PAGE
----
Riding the wave of popularity that traditional sports have seen over the last few years, the first venture-supported Fantasy ESports company, Vulcun, has emerged as a leading player in this brand new business. The company has raised over $1.3 million from top-tier Silicon Valley investors including eVentures, Battery Ventures and 500Startups. Like AlphaDraft, Vulcun is focused solely on the League of Legends Championship Series. Where things differ is that Vulcun has been offering paid play, along with free play, out of the gate. The company has over $1 million in prizes up for grab for this year and weekly cash prizes are increasing on a regular basis. Internet startup veteran Ali Moiz, CEO of Vulcun, explains why this sector is poised for accelerated growth in this exclusive interview.

How did Vulcun come about as a company and what background do the founders have in eSports?

The founders used to own Team Vulcun, a professional League of Legends LCS team that finished #2 in North America and went to the World Championships in 2013. They’ve been passionate and involved in eSports for several years. The new fantasy site is called Vulcun in honor of the team that did so well a few seasons ago. The founders have a combined 30 years of startup and tech entrepreneurial experience, having built several successful companies before like Peanut Labs, now acquired by eRewards.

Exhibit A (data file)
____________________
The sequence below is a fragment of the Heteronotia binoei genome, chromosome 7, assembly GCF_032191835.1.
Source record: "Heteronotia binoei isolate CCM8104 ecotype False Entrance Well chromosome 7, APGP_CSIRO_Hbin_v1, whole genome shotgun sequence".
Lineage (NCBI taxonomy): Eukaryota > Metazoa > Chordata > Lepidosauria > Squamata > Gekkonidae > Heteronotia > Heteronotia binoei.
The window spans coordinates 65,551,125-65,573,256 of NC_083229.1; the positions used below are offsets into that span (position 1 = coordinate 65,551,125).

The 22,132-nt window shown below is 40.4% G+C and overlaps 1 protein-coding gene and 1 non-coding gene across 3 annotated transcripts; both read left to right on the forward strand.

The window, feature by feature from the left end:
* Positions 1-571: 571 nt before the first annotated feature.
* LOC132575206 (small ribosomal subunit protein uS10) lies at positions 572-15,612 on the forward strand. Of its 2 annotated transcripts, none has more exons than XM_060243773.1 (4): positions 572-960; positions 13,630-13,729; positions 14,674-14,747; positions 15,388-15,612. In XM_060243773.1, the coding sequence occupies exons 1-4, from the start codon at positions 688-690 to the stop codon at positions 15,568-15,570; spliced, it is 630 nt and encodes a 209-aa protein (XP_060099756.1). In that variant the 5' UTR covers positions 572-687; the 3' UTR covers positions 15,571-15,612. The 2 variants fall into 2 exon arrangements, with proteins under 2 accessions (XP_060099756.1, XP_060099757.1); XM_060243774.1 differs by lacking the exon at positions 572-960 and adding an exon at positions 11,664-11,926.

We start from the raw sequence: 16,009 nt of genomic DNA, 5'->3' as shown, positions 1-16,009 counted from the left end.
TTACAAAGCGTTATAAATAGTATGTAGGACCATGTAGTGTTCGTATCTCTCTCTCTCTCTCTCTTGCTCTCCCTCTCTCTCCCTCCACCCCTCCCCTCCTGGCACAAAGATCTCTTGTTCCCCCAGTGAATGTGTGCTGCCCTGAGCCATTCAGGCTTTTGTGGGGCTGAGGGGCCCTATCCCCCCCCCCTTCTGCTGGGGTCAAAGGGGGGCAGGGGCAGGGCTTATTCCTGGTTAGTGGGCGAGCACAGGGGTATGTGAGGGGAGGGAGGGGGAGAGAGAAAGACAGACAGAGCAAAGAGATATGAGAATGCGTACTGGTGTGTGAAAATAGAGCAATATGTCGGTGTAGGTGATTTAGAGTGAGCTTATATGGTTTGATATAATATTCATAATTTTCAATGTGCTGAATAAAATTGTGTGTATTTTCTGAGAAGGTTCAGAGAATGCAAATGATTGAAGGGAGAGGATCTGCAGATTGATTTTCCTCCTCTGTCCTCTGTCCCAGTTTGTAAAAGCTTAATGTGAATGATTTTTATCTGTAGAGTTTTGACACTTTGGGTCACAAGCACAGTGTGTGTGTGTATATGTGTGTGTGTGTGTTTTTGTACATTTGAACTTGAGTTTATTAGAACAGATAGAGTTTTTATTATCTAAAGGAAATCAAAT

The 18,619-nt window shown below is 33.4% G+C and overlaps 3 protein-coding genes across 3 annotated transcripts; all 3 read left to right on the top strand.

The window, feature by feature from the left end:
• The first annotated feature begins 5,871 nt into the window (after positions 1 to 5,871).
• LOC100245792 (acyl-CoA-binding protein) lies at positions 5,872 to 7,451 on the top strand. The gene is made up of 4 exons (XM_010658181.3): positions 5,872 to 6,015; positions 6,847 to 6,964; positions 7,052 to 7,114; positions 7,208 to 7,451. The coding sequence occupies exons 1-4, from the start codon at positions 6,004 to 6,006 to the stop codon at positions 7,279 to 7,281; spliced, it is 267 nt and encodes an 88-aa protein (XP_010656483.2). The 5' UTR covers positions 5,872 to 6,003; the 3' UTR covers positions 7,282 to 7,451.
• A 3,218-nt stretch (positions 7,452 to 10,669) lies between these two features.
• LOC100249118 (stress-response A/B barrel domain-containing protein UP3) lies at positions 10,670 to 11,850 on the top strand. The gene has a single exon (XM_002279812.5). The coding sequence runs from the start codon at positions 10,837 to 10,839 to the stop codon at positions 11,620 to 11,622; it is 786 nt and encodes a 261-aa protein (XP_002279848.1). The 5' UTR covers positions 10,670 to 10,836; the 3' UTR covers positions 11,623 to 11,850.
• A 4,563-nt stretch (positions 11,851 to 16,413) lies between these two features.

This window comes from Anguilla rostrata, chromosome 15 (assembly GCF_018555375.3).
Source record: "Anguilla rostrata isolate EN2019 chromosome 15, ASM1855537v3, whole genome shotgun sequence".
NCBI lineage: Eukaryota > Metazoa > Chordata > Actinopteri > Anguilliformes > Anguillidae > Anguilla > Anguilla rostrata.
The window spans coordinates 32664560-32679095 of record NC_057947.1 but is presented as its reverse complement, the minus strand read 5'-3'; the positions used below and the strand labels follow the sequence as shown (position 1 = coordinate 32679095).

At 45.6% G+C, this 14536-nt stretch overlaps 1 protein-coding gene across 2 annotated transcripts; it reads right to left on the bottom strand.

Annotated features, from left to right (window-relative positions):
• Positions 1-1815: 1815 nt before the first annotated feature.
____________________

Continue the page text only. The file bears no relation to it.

What type of understanding does the venture funding community have of eSports today?

Vulcun has raised $1.3 million in capital from Battery Ventures, eVentures, 500 startups and several notable investors in the gaming industry including Kevin Chou of Kabam, Craig Sherman of Gaia, Roger Dickey and Siqi Chen of Zynga and others. ESports is still relatively new to the venture community and we are one of the first companies to receive institutional capital in this industry.

How do your fantasy leagues work?

Our focus is on providing the largest prize pools in fantasy eSports, currently $250,000. We were the first company to launch in this space in early January with real-money, paid games and a six-figure prize pool. The mechanics are the same as other daily fantasy sites such as Fanduel, Draftkings or Victiv. Players draft a fantasy roster based on daily games in a salary-cap format, and compete for prizes. We feature both paid and free games.

How are you working with leagues like ESL and MLG and game companies like Riot Games in adding real-money fantasy to eSports?

We’re currently exploring a number of partnerships with game companies and leagues in bringing real-money fantasy games to a wider audience.

What differentiates Vulcun from startup AlphaDraft.com?

It’s great for the community to have multiple options to play. There are several other free drafting sites like AlphaDraft. Our focus is on providing the largest prize pools in Fantasy eSports. We’re the only company that offers paid, real-money games right now for fantasy eSports.

How popular is your free gameplay?

We have about 20,000 people who play for free each week on Vulcun.